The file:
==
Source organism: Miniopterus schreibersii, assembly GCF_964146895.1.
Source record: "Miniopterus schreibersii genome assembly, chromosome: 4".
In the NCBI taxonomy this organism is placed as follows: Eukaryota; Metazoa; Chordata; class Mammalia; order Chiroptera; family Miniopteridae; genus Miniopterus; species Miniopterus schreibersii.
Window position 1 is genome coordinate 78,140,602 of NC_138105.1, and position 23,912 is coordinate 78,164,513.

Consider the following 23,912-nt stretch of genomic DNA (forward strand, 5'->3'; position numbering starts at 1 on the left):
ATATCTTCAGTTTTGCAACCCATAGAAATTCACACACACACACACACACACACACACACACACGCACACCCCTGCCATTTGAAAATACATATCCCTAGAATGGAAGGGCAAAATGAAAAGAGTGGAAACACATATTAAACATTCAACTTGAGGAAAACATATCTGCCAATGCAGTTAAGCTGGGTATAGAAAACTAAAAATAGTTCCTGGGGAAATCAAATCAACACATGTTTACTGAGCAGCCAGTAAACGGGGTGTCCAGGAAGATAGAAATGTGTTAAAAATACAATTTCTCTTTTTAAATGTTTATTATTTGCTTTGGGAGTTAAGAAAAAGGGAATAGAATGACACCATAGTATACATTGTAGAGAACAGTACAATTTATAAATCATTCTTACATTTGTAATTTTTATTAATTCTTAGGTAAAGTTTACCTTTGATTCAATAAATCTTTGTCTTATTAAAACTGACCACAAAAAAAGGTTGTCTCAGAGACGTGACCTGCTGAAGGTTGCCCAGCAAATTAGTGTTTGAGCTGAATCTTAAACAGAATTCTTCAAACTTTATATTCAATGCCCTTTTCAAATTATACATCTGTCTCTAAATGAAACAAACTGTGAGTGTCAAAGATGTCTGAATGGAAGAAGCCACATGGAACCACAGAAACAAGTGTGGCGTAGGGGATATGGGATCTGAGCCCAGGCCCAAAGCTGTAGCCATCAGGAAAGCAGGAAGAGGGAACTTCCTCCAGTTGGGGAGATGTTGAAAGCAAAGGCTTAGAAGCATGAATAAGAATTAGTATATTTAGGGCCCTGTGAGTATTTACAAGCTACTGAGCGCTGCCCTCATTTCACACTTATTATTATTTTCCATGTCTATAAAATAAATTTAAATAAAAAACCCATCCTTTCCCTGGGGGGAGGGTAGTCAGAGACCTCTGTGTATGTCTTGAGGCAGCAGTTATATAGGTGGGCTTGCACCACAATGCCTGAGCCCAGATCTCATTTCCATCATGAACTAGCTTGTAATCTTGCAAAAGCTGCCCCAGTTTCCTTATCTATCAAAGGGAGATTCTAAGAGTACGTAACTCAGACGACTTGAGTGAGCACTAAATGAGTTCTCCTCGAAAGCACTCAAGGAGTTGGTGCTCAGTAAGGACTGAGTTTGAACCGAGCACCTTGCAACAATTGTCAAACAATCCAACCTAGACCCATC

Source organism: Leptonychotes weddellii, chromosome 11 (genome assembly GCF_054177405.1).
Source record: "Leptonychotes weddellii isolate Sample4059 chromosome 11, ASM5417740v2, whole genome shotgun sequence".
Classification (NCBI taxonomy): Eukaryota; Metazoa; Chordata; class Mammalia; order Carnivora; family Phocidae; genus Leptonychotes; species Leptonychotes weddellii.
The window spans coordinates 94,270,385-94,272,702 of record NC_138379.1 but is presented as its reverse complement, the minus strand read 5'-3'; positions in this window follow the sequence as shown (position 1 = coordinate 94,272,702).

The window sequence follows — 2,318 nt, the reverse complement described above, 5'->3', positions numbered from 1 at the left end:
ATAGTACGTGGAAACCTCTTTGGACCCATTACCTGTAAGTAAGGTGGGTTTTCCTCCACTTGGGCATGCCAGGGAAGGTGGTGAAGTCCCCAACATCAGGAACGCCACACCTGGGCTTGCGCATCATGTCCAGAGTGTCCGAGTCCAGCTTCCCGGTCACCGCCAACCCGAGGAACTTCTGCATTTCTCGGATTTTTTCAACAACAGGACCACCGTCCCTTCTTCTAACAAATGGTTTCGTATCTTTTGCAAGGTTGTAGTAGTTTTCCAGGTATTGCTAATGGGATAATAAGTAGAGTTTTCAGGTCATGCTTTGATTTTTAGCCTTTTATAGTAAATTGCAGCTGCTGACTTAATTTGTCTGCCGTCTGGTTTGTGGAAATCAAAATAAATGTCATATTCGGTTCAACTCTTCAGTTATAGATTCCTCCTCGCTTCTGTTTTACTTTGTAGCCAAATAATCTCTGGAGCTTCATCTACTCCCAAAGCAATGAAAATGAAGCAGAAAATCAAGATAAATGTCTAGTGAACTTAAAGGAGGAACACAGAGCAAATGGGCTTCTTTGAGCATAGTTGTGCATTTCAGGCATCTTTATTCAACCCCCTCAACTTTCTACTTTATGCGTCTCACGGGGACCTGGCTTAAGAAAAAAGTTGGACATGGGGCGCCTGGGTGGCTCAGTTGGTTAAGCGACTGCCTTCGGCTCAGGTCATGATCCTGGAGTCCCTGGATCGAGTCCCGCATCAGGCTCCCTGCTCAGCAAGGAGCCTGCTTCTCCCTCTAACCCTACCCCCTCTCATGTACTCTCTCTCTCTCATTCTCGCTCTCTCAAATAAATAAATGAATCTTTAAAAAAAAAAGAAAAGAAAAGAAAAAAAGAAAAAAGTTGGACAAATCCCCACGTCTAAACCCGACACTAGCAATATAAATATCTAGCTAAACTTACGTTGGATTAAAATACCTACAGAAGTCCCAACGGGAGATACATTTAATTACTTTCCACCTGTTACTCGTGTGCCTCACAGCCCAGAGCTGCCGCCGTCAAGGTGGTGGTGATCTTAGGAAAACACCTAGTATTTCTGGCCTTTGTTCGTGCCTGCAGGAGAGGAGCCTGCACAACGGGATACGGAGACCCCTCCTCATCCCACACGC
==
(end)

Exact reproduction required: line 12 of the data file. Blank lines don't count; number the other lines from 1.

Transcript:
ATAGTACGTGGAAACCTCTTTGGACCCATTACCTGTAAGTAAGGTGGGTTTTCCTCCACTTGGGCATGCCAGGGAAGGTGGTGAAGTCCCCAACATCAGGAACGCCACACCTGGGCTTGCGCATCATGTCCAGAGTGTCCGAGTCCAGCTTCCCGGTCACCGCCAACCCGAGGAACTTCTGCATTTCTCGGATTTTTTCAACAACAGGACCACCGTCCCTTCTTCTAACAAATGGTTTCGTATCTTTTGCAAGGTTGTAGTAGTTTTCCAGGTATTGCTAATGGGATAATAAGTAGAGTTTTCAGGTCATGCTTTGATTTTTAGCCTTTTATAGTAAATTGCAGCTGCTGACTTAATTTGTCTGCCGTCTGGTTTGTGGAAATCAAAATAAATGTCATATTCGGTTCAACTCTTCAGTTATAGATTCCTCCTCGCTTCTGTTTTACTTTGTAGCCAAATAATCTCTGGAGCTTCATCTACTCCCAAAGCAATGAAAATGAAGCAGAAAATCAAGATAAATGTCTAGTGAACTTAAAGGAGGAACACAGAGCAAATGGGCTTCTTTGAGCATAGTTGTGCATTTCAGGCATCTTTATTCAACCCCCTCAACTTTCTACTTTATGCGTCTCACGGGGACCTGGCTTAAGAAAAAAGTTGGACATGGGGCGCCTGGGTGGCTCAGTTGGTTAAGCGACTGCCTTCGGCTCAGGTCATGATCCTGGAGTCCCTGGATCGAGTCCCGCATCAGGCTCCCTGCTCAGCAAGGAGCCTGCTTCTCCCTCTAACCCTACCCCCTCTCATGTACTCTCTCTCTCTCATTCTCGCTCTCTCAAATAAATAAATGAATCTTTAAAAAAAAAAGAAAAGAAAAGAAAAAAAGAAAAAAGTTGGACAAATCCCCACGTCTAAACCCGACACTAGCAATATAAATATCTAGCTAAACTTACGTTGGATTAAAATACCTACAGAAGTCCCAACGGGAGATACATTTAATTACTTTCCACCTGTTACTCGTGTGCCTCACAGCCCAGAGCTGCCGCCGTCAAGGTGGTGGTGATCTTAGGAAAACACCTAGTATTTCTGGCCTTTGTTCGTGCCTGCAGGAGAGGAGCCTGCACAACGGGATACGGAGACCCCTCCTCATCCCACACGC